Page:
Safe Harbor for 1031 Exchange

10 03 2008

Effective for all exchanges on or after March 10, 2008, Rev Proc 2008-16 creates a safe harbor (meaning the IRS will not challenge the exchange) for “dwelling units” that meet the following criteria:

The relinquished property:

1. Was owned by the Taxpayer for 24 months prior to the exchange, and
2. Was rented for 14 days or more in each of the two 12-month periods immediately preceding the exchange.
3. The Taxpayer’s personal use in each of those years did not exceed the greater of 14 days or 10 percent of the number of days the property was rented at fair rental rates.

The replacement property must meet the same criteria. And the exchange must meet all other §1031 requirements.

It is unknown how the IRS will view properties that do not fall within this safe harbor.


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4 responses

19 07 2008
Renuka

what is down side of 1031 exchange

24 09 2008
Poly Muthumbi

what is down side of 1031 exchange…very important question about < HREF="http://gofixa.com/?p=144" REL="nofollow">1031 exchange<>. I will reply soon < HREF="http://gofixa.com/?p=144" REL="nofollow">here<> so keep checking…

26 09 2008
Will

1. The 45 day and 180 day datelines restriction. Remember: • You must identify up to 3 replacement properties by the 45th day after the sale of your relinquished (old) property.•You must complete your purchase (of one or more of the properties identified) by the 180th day following the sale of your relinquished property. If you miss the datelines, you’re not eligible for the 1031 exchange and will be taxed accordingly.2. Another down side to 1031 exchanges is handling depreciation can be tricky. You don’t start a new depreciation schedule. Check Section 1250 Depreciation Issues with the IRS.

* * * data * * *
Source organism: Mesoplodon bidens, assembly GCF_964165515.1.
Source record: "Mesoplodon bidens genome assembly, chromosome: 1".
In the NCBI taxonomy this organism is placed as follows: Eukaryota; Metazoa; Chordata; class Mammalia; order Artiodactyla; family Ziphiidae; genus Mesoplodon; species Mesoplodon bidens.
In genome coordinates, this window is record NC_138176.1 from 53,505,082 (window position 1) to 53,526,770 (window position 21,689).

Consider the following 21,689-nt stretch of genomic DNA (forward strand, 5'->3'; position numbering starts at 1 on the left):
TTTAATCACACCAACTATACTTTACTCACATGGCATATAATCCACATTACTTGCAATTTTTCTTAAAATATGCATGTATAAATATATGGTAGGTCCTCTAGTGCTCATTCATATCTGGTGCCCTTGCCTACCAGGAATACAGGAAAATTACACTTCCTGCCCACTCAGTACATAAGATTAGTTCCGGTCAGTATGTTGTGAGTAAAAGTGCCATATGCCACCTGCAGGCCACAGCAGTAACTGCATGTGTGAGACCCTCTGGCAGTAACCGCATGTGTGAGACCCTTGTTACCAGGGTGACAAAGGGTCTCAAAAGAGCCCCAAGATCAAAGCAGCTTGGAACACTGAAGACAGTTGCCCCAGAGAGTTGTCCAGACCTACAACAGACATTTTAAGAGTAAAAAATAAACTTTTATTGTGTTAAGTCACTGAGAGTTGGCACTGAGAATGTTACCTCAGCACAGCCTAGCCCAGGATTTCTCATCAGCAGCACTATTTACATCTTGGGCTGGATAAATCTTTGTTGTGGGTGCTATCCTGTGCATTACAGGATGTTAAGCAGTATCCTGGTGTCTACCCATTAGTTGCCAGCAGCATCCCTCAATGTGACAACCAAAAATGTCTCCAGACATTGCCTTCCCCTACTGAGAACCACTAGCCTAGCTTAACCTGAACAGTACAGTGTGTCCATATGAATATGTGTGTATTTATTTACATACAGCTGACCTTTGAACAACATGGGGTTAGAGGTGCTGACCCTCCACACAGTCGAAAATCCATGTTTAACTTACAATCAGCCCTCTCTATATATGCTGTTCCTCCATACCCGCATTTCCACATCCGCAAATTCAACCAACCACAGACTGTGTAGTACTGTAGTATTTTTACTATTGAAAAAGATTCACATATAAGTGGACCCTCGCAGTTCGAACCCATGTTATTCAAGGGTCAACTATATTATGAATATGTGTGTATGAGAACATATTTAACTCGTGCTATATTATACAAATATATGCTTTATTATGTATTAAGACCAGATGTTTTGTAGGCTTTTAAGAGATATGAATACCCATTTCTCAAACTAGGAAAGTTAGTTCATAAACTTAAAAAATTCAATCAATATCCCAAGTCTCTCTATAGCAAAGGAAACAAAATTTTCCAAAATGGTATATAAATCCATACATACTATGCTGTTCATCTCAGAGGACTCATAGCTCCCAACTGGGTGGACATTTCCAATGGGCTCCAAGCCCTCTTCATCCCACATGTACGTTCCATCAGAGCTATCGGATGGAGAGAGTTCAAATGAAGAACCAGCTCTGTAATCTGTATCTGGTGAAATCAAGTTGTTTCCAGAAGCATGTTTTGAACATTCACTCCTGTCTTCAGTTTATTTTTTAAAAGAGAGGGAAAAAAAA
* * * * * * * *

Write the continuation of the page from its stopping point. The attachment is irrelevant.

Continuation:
26 09 2008
Will

There are three primary disadvantages in doing a 1031 exchange:1. To totally avoid all income taxes, all of the equity in the old property must be carried forward into the new property, not allowing any cash to be retained by the Exchanger. This restriction can be mitigated by refinancing the new property after completion of the exchange. There are tracing rules on the interest paid on the amount of funds refinanced that could impact the deductibility of that interest. Deductibility depends upon the use of the refinanced funds and other tax factors. 2. The new (replacement) property does not get a stepped-up income tax basis for the portion of the equity and debt replaced from the old (relinquished) property. The depreciation schedule(s) from the relinquished property(ies) are carried over to the replacement property(ies), and any additional acquisition cost of the replacement property(ies) is placed on a new depreciation schedule using depreciation lives imposed on real property by the 1986 Tax Reform Act, further modified by the 1993 tax act:Residential Property 27-1/2 yearsNon-residential Property 39 years 3. The Exchanger is required to replace the investment or trade/business property with like-kind property. That is, real property must be replaced with real property and personal property with personal property of the same class. The only limitations on real property are that it cannot be the Exchanger’s personal residence and that U.S. real property cannot be replaced with foreign real property and vice versa.

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